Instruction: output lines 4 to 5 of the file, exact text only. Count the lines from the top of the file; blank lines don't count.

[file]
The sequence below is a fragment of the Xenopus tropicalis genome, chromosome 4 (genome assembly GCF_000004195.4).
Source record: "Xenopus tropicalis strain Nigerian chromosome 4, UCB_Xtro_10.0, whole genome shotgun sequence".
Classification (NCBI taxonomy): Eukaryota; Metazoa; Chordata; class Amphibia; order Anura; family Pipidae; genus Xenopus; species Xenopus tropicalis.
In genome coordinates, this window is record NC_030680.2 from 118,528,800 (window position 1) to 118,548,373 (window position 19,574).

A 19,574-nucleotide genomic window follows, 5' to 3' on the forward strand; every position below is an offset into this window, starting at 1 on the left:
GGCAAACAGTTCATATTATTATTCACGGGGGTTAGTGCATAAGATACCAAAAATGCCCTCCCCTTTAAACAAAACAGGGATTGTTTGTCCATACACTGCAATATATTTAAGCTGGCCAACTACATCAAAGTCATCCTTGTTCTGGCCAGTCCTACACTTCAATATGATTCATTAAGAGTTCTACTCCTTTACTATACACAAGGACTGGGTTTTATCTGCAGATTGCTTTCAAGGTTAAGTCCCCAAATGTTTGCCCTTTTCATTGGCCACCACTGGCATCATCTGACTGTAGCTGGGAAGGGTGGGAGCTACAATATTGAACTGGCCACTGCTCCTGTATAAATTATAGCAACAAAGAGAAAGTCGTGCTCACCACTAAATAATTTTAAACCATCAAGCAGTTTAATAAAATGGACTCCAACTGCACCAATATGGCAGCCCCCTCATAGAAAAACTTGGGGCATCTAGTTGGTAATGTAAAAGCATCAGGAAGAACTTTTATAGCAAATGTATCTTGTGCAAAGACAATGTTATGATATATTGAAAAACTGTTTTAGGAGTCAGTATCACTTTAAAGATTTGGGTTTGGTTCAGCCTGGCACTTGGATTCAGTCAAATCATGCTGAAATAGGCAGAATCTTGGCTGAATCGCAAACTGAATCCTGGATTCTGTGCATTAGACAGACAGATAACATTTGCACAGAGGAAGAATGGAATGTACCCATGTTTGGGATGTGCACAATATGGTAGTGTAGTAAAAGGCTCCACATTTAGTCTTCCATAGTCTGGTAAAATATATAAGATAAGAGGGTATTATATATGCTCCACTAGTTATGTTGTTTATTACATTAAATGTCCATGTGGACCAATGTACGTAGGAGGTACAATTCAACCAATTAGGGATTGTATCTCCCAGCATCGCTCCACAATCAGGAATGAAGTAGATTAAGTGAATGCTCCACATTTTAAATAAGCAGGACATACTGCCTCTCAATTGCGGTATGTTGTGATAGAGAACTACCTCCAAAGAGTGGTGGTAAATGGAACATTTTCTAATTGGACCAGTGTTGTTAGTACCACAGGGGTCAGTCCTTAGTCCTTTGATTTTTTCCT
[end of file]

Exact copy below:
In genome coordinates, this window is record NC_030680.2 from 118,528,800 (window position 1) to 118,548,373 (window position 19,574).

A 19,574-nucleotide genomic window follows, 5' to 3' on the forward strand; every position below is an offset into this window, starting at 1 on the left: